These seven seeds are the first fruit. Whenever you read a reference in the Law about the "first fruit", it is talking about these seven seeds (unless it is a metaphor, e.g. Christ as the first fruit or something else "as" the first fruit.).
The harvest began on the day after Sabbath in the week of passover. The first day, Sunday, was the Feast of First Fruits. The Israelites set aside the first fruits for God and could not eat of them (another reference to the Forbidden Fruit symbol) until after the counting of the Omer was complete. During the counting of the Omer, each day a prayer needed to be said until this 7 week period of gathering in was complete, after which all the first fruits were dedicated to God as a heave offering on the 50th day, Pentecost.
On the Feast of Pentecost, these 7 seeds were carried in a special procession and raised to God as a heave offering in front of the entire congregation. Thus they are symbols of the 7 fruits of the Spirit.
Christ was crucified on the Day of Preparation (Thursday), rested in the grave on the Sabbath, and rose on Sunday, the Feast of First Fruits, as the first fruit of all those who will be resurrected: But now Christ has been raised from the dead, the first fruits of those who have fallen asleep (LEB) (1 Cor 15.20). Thus the pomegranate, as a first fruit, is a symbol of Christ, or at least it is part of the collection that pre-figures Christ.
But the first fruit is also a symbol of the Spirit of Christ within believers: Not only this, but we ourselves also, having the first fruits of the Spirit, even we ourselves groan within ourselves while we await eagerly our adoption, the redemption of our body. Romans 8.23. And thus of believers: But we ought to give thanks to God always concerning you, brothers dearly loved by the Lord, because God has chosen you as first fruits for salvation by the sanctification of the Spirit and faith in the truth. 2 Thess. 2.13 (LEB) See also Rev 14.4
related: use in heave offerings and the festivals
There is much more symbolism of pomegranates in the feasts. For example,
- the paschal lamb could only be roasted on a stick of pomegranate wood - no other wood could be used. From the Jerusalem Targum8:
[A] How do they roast the Passover offering?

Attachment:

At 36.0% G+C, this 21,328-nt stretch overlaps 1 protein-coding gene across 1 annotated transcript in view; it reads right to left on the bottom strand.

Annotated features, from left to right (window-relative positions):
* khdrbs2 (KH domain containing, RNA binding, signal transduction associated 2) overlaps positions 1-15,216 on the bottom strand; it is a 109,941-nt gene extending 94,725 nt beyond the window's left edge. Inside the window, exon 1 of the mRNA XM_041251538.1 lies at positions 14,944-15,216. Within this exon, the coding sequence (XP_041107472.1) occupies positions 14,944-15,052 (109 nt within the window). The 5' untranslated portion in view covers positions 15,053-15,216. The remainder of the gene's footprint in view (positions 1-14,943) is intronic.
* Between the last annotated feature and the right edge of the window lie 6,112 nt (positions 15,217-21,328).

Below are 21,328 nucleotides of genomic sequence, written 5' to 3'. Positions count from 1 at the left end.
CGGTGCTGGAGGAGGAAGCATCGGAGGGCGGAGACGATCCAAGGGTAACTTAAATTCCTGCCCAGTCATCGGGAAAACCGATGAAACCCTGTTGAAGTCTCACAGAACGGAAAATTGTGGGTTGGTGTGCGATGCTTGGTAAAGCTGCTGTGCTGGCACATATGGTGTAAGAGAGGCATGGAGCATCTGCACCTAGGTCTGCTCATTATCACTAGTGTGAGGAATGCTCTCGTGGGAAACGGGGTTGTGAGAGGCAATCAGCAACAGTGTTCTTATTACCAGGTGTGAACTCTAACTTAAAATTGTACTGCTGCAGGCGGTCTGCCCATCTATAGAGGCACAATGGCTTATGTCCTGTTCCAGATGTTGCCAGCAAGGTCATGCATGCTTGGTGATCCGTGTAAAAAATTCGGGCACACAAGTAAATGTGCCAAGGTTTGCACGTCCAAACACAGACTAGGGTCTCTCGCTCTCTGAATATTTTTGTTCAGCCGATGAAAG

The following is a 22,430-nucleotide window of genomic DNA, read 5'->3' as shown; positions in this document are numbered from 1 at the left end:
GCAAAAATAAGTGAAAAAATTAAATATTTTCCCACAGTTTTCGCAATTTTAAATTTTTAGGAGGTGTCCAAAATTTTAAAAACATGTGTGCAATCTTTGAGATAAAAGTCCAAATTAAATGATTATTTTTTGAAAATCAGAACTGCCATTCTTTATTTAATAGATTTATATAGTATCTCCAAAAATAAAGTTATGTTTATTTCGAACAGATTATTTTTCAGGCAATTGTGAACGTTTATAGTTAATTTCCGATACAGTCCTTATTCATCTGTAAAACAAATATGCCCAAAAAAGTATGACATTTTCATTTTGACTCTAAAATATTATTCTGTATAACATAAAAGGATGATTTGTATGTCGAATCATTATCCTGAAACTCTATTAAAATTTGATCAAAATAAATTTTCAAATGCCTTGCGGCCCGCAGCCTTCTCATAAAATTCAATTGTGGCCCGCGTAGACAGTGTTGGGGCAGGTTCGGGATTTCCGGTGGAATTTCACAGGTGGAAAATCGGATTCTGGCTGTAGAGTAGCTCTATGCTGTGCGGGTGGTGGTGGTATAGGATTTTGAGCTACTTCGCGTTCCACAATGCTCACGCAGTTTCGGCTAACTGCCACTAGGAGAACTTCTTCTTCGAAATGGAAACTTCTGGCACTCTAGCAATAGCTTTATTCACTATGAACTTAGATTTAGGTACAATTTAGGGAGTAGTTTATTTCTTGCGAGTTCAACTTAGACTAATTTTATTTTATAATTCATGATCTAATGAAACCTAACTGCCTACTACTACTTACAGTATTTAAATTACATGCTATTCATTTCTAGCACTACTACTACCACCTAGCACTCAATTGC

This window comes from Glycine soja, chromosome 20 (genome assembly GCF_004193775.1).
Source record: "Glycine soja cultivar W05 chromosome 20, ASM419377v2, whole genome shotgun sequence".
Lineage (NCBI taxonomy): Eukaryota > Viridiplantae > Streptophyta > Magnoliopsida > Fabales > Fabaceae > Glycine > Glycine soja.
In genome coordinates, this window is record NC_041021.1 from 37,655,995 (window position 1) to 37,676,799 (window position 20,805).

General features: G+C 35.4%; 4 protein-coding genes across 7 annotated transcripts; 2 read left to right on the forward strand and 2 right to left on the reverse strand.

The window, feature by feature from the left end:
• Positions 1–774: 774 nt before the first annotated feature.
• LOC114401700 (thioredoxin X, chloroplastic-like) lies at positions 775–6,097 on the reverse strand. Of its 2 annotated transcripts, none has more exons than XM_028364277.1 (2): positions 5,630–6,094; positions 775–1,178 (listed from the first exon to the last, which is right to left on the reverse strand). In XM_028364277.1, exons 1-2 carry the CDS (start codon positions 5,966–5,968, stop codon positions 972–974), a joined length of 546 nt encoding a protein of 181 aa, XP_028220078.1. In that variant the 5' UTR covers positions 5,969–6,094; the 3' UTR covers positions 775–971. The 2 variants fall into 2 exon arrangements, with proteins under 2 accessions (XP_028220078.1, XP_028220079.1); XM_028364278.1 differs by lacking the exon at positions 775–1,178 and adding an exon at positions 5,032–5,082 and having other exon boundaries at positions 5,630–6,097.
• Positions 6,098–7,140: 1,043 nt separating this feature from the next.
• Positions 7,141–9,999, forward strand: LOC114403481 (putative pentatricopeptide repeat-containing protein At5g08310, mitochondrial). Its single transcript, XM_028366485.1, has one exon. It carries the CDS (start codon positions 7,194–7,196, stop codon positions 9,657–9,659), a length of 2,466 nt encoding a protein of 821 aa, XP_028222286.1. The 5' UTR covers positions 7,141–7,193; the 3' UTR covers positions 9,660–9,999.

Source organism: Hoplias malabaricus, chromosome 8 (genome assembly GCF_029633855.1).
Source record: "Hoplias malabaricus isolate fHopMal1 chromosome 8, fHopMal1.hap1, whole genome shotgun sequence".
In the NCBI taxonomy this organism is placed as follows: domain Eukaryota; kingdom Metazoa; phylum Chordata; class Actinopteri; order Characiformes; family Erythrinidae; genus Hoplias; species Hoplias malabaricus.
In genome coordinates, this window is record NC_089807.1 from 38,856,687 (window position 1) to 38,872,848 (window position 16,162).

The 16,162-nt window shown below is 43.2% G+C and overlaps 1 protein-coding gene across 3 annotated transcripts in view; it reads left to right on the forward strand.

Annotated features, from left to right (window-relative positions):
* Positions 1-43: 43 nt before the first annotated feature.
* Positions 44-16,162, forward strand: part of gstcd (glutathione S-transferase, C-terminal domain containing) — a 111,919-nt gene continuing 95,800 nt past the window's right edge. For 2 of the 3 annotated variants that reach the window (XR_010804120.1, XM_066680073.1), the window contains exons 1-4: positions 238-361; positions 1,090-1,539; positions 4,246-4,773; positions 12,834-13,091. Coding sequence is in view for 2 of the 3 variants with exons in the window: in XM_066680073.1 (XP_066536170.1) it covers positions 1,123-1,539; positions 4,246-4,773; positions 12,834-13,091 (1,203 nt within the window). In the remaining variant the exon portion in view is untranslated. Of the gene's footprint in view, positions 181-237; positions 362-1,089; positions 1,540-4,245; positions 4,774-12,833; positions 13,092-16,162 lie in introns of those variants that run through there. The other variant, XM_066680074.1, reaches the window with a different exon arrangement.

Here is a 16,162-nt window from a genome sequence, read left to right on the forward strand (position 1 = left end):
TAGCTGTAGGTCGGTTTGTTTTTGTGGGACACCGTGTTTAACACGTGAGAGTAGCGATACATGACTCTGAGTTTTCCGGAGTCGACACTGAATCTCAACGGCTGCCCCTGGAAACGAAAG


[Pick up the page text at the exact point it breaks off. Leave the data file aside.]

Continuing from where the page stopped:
[B] They bring a spit of pomegranate wood,
[C] and stick it through [the carcass] from the mouth to the buttocks.
[I:1 A] Why [use a spit made] of pomegranate [wood]?
[B] Said R. Hiyya bar Ba, “All trees drip moisture and that of pomegranate does not drip moisture.”
[C] With what situation do we deal? If with moist [wood], even that of pomegranate drips. If with dry [wood], even all trees do
[D] Rather [teach] thus [as the reason in C:] All trees are dry outside and moist inside. Pomegranate is dry outside and dry
inside. [Hence using the latter type of wood insures that no moisture
would drip and no inadvertent boiling take place.]
Note that the pomegranate wood was considered the exact opposite of the fruit. It was viewed as dry and bitter wheras the fruit was moist and sweet. This dichotomy also carries symbolism as it refers to the pomegranate as fruit of the knowledge of good and evil, something that is to be desired and obtained but also to be abstained from. This dichotomy is present in the bad wood versus the good fruit.
From the Jerusalem Talmud again, the wood was considered bad:
[I:1 A] It is written, “The fruit of a goodly tree” (Lev. 23:40).
[B] This refers to a tree the fruit of which is good, and the
wood of which also is good.
[C] And what sort of tree is that? It is the etrog.
[D] If you say that it refers to a pomegranate, its fruit is
good but its wood is not good.
And it was considered the most bitter wood, as one of the potential trees to make the bitter water sweet (from sefaria):
AND THE LORD SHOWED HIM A TREE. What was it?61Tanh., Exod. 4:24;
Mekhilta de Rabbi Ishmael, Wayassa‘ 1; Exod. R. 50:3. R. Joshua says:
It was an olive tree; R. Nehemiah says: A willow tree. Some say: The
roots of a fig tree; and others say: The roots of a pomegranate,
since there is nothing as bitter as those.
So you see this dualism which again echoes the "knowledge of good and evil", as the pomegranate is both the sweetest and the most bitter, with the bitter sometimes able to make sweet, and the sweet sometimes forbidden. The dry bitter wood that the paschal lamb is roasted on versus moist, the sweet fruit that is offered to the Lord in Pentecost. Also related to the eating of the bitter and sweet on Passover.
Related: as a symbol of Israel and thus the church
The traditional symbol of Israel is "vineyard" or promised land, but pomegranates are "metaphorically adjacent" to these, as pomegranates are made into wine similar to grapes, and the fruit of the pomegranates is often a synechdoche for the land in which it grows. We see
Joel 1.11-12 the withering of the seven seeds is a metaphor for the barrenness of Israel.